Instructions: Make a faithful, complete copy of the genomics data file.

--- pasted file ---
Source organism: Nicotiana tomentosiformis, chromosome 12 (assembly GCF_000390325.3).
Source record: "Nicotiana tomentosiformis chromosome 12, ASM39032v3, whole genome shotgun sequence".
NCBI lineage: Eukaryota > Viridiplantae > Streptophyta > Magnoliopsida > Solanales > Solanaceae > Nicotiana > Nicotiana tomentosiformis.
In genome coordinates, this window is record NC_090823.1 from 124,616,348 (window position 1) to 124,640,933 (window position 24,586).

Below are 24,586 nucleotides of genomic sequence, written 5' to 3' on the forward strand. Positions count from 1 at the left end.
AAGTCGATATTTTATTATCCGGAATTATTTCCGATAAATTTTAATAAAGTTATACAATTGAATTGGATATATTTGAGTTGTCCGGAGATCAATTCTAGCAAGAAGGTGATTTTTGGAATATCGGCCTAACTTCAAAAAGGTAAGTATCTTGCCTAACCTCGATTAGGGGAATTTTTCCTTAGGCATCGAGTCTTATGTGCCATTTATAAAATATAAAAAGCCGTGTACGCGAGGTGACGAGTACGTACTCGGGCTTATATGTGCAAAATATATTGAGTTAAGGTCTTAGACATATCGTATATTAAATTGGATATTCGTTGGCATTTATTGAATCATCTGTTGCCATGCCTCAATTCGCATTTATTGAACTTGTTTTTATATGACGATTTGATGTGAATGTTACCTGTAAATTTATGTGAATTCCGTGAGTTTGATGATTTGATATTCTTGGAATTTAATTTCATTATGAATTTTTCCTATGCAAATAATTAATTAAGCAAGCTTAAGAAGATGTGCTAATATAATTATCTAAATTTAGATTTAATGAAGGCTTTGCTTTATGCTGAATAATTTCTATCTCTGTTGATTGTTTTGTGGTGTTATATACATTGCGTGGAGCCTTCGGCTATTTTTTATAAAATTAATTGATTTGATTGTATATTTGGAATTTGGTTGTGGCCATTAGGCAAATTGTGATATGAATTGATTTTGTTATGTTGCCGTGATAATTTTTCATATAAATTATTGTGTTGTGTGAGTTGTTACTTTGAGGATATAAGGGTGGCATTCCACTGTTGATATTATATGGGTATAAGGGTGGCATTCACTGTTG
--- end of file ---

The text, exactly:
Source organism: Nicotiana tomentosiformis, chromosome 12 (assembly GCF_000390325.3).
Source record: "Nicotiana tomentosiformis chromosome 12, ASM39032v3, whole genome shotgun sequence".
NCBI lineage: Eukaryota > Viridiplantae > Streptophyta > Magnoliopsida > Solanales > Solanaceae > Nicotiana > Nicotiana tomentosiformis.
In genome coordinates, this window is record NC_090823.1 from 124,616,348 (window position 1) to 124,640,933 (window position 24,586).

Below are 24,586 nucleotides of genomic sequence, written 5' to 3' on the forward strand. Positions count from 1 at the left end.
AAGTCGATATTTTATTATCCGGAATTATTTCCGATAAATTTTAATAAAGTTATACAATTGAATTGGATATATTTGAGTTGTCCGGAGATCAATTCTAGCAAGAAGGTGATTTTTGGAATATCGGCCTAACTTCAAAAAGGTAAGTATCTTGCCTAACCTCGATTAGGGGAATTTTTCCTTAGGCATCGAGTCTTATGTGCCATTTATAAAATATAAAAAGCCGTGTACGCGAGGTGACGAGTACGTACTCGGGCTTATATGTGCAAAATATATTGAGTTAAGGTCTTAGACATATCGTATATTAAATTGGATATTCGTTGGCATTTATTGAATCATCTGTTGCCATGCCTCAATTCGCATTTATTGAACTTGTTTTTATATGACGATTTGATGTGAATGTTACCTGTAAATTTATGTGAATTCCGTGAGTTTGATGATTTGATATTCTTGGAATTTAATTTCATTATGAATTTTTCCTATGCAAATAATTAATTAAGCAAGCTTAAGAAGATGTGCTAATATAATTATCTAAATTTAGATTTAATGAAGGCTTTGCTTTATGCTGAATAATTTCTATCTCTGTTGATTGTTTTGTGGTGTTATATACATTGCGTGGAGCCTTCGGCTATTTTTTATAAAATTAATTGATTTGATTGTATATTTGGAATTTGGTTGTGGCCATTAGGCAAATTGTGATATGAATTGATTTTGTTATGTTGCCGTGATAATTTTTCATATAAATTATTGTGTTGTGTGAGTTGTTACTTTGAGGATATAAGGGTGGCATTCCACTGTTGATATTATATGGGTATAAGGGTGGCATTCACTGTTG